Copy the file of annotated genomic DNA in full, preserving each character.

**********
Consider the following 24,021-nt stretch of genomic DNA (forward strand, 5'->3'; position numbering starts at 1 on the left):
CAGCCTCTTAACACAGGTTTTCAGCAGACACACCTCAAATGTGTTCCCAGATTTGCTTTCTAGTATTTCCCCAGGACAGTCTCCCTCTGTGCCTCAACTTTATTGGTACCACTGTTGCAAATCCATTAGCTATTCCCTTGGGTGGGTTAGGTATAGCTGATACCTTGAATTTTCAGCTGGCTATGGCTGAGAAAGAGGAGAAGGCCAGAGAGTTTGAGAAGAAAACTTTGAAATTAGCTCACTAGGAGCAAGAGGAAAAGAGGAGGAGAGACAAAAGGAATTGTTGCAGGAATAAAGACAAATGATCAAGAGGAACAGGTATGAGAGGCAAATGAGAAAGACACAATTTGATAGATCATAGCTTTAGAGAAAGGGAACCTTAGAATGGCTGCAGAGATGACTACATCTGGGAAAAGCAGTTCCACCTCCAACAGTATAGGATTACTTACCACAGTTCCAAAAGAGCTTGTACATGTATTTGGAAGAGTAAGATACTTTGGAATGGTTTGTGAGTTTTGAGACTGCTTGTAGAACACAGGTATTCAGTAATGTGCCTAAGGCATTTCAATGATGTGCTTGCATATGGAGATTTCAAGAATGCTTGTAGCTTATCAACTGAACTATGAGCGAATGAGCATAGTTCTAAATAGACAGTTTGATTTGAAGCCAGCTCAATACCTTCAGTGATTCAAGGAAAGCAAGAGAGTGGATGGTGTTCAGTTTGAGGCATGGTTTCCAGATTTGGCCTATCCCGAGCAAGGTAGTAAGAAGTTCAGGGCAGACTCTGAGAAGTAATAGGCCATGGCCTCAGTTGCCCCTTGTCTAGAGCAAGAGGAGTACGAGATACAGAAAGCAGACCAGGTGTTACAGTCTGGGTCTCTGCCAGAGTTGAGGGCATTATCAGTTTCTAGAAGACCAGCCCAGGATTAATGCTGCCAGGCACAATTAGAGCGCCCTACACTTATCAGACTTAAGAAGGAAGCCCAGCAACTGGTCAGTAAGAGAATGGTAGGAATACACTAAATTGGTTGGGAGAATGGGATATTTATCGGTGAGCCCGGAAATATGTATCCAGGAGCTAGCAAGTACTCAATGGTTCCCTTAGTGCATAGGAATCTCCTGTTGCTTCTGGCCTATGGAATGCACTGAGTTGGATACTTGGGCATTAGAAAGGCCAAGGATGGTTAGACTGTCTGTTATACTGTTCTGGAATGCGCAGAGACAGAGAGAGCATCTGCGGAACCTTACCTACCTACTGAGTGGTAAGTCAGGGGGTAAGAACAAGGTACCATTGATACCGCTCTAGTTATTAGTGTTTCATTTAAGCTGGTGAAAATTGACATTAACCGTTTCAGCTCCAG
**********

Consider the following 24,021-nt stretch of genomic DNA (forward strand, 5'->3'; position numbering starts at 1 on the left):
CAGCCTCTTAACACAGGTTTTCAGCAGACACACCTCAAATGTGTTCCCAGATTTGCTTTCTAGTATTTCCCCAGGACAGTCTCCCTCTGTGCCTCAACTTTATTGGTACCACTGTTGCAAATCCATTAGCTATTCCCTTGGGTGGGTTAGGTATAGCTGATACCTTGAATTTTCAGCTGGCTATGGCTGAGAAAGAGGAGAAGGCCAGAGAGTTTGAGAAGAAAACTTTGAAATTAGCTCACTAGGAGCAAGAGGAAAAGAGGAGGAGAGACAAAAGGAATTGTTGCAGGAATAAAGACAAATGATCAAGAGGAACAGGTATGAGAGGCAAATGAGAAAGACACAATTTGATAGATCATAGCTTTAGAGAAAGGGAACCTTAGAATGGCTGCAGAGATGACTACATCTGGGAAAAGCAGTTCCACCTCCAACAGTATAGGATTACTTACCACAGTTCCAAAAGAGCTTGTACATGTATTTGGAAGAGTAAGATACTTTGGAATGGTTTGTGAGTTTTGAGACTGCTTGTAGAACACAGGTATTCAGTAATGTGCCTAAGGCATTTCAATGATGTGCTTGCATATGGAGATTTCAAGAATGCTTGTAGCTTATCAACTGAACTATGAGCGAATGAGCATAGTTCTAAATAGACAGTTTGATTTGAAGCCAGCTCAATACCTTCAGTGATTCAAGGAAAGCAAGAGAGTGGATGGTGTTCAGTTTGAGGCATGGTTTCCAGATTTGGCCTATCCCGAGCAAGGTAGTAAGAAGTTCAGGGCAGACTCTGAGAAGTAATAGGCCATGGCCTCAGTTGCCCCTTGTCTAGAGCAAGAGGAGTACGAGATACAGAAAGCAGACCAGGTGTTACAGTCTGGGTCTCTGCCAGAGTTGAGGGCATTATCAGTTTCTAGAAGACCAGCCCAGGATTAATGCTGCCAGGCACAATTAGAGCGCCCTACACTTATCAGACTTAAGAAGGAAGCCCAGCAACTGGTCAGTAAGAGAATGGTAGGAATACACTAAATTGGTTGGGAGAATGGGATATTTATCGGTGAGCCCGGAAATATGTATCCAGGAGCTAGCAAGTACTCAATGGTTCCCTTAGTGCATAGGAATCTCCTGTTGCTTCTGGCCTATGGAATGCACTGAGTTGGATACTTGGGCATTAGAAAGGCCAAGGATGGTTAGACTGTCTGTTATACTGTTCTGGAATGCGCAGAGACAGAGAGAGCATCTGCGGAACCTTACCTACCTACTGAGTGGTAAGTCAGGGGGTAAGAACAAGGTACCATTGATACCGCTCTAGTTATTAGTGTTTCATTTAAGCTGGTGAAAATTGACATTAACCGTTTCAGCTCCAG